A Language of One’s Own
Understanding International Mother Language Day
COLOMBO: The International Mother Language Day, which is celebrated annually on February 21, is of critical importance. History and research tell us that the “mother tongue” has social, political, cultural and educational dimensions which the world can ill afford to ignore.
The Mother Language Day is meant to: (1) uphold the pride of every indigenous language; (2) encourage resistance to the hegemony of any linguistic group over another as this invariably leads to cultural and political hegemony; (3) make education accessible to everyone; (4) foster tolerance and inclusiveness in multi-lingual countries.
The day also underscores the need to save hundreds of languages which are dying and revive languages thought to have died, with a view to enhancing cultural richness and ensuring linguistic and cultural diversity.
The idea of celebrating the International Mother Language Day came from Bangladesh, a country which broke away from Pakistan to safeguard its language, Bengali, from being eroded/nullified by Urdu.
In a way, Bangladesh’s independence struggle began in 1948 with the movement to get Bengali recognized as an official language in Pakistan on par with Urdu, on several grounds including the fact that Bengali was the language of 56% of Pakistanis. A landmark in the history of that struggle was the martyrdom of Abdus Salam, Abul Barkat, Rafiq Uddin Ahmed, Abdul Jabbar and Shafiur Rahman at the hands of the police on February 21, 1952. It may have been the first instance of people sacrificing their lives for their mother tongue. Later, in 1965, Tamils of India sacrificed their lives in the anti-Hindi agitation in Madras.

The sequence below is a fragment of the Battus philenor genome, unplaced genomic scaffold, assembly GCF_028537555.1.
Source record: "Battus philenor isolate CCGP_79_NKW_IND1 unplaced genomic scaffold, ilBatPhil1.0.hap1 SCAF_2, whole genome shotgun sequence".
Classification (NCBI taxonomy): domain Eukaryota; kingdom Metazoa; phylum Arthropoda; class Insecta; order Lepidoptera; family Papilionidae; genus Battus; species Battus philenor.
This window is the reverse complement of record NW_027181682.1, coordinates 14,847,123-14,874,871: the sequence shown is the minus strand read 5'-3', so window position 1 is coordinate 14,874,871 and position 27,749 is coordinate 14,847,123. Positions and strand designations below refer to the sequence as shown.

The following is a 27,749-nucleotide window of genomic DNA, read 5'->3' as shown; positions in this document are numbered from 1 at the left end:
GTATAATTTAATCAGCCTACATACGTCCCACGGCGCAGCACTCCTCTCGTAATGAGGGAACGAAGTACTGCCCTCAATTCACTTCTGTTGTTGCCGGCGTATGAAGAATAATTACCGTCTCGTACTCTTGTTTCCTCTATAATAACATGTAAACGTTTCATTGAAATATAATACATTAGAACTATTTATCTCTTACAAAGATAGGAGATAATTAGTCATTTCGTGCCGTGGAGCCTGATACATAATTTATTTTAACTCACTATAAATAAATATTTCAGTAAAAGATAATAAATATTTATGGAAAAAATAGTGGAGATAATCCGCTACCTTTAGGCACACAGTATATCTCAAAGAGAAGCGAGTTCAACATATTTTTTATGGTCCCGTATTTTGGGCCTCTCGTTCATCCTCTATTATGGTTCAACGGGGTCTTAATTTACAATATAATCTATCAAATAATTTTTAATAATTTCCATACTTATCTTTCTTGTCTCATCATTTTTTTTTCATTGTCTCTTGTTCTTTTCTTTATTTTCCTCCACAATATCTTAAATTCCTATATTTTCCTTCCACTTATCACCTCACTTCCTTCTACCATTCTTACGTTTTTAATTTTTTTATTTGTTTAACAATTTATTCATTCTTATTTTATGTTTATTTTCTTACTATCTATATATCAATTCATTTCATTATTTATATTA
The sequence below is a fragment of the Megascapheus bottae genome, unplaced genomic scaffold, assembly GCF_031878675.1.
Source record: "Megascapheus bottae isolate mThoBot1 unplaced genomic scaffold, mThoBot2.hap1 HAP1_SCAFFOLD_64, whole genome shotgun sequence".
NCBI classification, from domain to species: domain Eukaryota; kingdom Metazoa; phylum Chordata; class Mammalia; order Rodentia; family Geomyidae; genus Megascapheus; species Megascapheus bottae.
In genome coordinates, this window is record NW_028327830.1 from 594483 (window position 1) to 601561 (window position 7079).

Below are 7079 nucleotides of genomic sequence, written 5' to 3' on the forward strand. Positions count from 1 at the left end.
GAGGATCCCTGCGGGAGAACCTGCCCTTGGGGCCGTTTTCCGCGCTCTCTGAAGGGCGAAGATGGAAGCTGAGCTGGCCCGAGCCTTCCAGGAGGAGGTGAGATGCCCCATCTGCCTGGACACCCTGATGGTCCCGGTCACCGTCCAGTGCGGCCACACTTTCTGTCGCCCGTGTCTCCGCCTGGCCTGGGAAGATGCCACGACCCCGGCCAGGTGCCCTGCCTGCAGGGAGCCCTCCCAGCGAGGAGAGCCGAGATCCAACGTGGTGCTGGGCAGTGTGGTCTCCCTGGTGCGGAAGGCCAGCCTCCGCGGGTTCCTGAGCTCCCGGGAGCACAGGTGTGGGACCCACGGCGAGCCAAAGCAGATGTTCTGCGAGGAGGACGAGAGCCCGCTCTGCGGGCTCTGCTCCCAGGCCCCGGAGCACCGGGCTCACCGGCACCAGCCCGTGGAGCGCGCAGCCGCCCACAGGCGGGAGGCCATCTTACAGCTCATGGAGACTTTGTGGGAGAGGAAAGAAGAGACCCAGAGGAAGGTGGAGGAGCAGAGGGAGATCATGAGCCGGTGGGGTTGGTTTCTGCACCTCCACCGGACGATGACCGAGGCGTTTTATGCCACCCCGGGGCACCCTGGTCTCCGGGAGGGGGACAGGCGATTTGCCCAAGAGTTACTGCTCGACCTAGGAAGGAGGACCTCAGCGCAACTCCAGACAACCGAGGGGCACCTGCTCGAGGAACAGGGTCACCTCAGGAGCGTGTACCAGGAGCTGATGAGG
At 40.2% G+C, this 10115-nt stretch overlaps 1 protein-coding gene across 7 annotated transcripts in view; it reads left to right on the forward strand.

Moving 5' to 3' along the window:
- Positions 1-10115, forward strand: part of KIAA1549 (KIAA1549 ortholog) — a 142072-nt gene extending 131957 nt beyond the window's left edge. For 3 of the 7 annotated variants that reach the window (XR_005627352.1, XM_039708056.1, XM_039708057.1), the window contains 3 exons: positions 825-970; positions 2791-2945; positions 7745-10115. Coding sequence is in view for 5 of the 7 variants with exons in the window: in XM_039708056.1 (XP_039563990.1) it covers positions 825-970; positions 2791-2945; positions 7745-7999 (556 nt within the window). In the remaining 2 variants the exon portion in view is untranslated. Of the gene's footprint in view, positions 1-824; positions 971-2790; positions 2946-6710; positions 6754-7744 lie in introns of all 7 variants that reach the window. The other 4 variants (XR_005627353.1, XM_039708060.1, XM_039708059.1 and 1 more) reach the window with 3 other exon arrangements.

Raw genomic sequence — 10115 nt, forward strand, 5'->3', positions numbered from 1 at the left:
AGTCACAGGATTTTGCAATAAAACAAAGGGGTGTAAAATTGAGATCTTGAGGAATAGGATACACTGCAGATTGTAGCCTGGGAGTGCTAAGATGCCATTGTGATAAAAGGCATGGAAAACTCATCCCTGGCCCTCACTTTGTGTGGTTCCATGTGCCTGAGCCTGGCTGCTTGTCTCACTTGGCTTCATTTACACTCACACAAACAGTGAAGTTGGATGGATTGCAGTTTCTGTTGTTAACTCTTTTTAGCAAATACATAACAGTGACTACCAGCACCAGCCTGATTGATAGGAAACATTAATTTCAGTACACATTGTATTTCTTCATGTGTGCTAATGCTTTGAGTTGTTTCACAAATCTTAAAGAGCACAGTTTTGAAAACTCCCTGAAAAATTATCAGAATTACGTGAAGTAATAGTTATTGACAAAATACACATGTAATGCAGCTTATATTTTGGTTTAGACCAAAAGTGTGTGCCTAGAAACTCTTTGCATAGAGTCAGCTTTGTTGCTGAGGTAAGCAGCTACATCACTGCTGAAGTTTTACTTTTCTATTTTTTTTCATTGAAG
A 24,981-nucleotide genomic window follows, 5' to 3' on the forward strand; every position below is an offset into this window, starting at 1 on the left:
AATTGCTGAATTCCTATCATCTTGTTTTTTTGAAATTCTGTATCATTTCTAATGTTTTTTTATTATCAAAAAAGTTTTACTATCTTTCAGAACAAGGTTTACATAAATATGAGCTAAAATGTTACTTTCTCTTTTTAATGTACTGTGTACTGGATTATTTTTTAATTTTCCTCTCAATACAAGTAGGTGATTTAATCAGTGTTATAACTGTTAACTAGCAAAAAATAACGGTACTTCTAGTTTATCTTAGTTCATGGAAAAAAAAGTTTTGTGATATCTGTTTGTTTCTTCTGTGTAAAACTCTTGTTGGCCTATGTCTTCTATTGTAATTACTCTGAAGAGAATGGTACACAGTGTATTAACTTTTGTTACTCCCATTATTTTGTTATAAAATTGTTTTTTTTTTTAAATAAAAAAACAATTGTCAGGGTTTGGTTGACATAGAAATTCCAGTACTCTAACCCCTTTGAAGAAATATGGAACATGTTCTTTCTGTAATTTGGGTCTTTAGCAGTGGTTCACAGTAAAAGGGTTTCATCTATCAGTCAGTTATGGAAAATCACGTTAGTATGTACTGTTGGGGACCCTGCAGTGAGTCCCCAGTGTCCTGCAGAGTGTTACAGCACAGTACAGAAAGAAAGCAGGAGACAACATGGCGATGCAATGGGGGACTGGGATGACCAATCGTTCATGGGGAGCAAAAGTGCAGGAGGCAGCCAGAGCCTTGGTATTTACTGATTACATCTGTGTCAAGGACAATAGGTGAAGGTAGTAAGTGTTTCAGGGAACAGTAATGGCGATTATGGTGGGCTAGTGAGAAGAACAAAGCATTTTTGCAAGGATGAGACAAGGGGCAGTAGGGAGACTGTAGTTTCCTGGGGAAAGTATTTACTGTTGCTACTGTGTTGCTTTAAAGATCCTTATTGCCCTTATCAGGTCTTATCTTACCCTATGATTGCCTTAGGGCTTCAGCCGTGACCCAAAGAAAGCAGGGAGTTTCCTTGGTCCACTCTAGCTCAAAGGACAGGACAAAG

Bengali was made a co-official language of Pakistan in 1956 but by then, other issues of inequity between Bengali-speaking East Pakistan and Urdu-speaking West Pakistan cropped up to gradually create a strong movement for autonomy and independence.
It was the Awami League, the present governing party in Bangladesh, which spearheaded the language movement. The mother party, Muslim League, had stood for Urdu and Urdu alone. One of the active young Awami Leaguers was Sheikh Mujibur Rahman, who eventually led the successful fight for national independence. Against this background it was natural that the international commemoration of the language movement should be proposed by Sheikh Mujib’s daughter, Sheikh Hasina, when she became Prime Minister.